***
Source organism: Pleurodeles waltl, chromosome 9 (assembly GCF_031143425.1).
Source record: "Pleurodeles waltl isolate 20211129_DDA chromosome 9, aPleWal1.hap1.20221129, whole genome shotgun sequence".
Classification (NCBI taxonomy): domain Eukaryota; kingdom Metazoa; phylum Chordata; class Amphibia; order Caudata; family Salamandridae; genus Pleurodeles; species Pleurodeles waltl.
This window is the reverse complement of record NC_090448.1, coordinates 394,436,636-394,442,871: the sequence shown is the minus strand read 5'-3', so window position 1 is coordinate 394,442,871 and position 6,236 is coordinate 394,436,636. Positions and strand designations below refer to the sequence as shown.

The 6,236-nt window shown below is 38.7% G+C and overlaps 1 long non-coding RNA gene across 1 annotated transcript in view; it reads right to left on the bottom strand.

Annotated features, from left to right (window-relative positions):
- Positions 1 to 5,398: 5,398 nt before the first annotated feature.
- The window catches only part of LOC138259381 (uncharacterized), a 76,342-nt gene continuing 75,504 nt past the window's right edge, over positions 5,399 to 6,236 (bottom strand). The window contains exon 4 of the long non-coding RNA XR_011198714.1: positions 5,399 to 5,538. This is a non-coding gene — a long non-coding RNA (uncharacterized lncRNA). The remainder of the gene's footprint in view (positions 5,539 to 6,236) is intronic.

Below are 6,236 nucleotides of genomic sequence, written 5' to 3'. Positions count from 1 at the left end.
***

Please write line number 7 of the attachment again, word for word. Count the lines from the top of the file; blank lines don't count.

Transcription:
- Positions 1 to 5,398: 5,398 nt before the first annotated feature.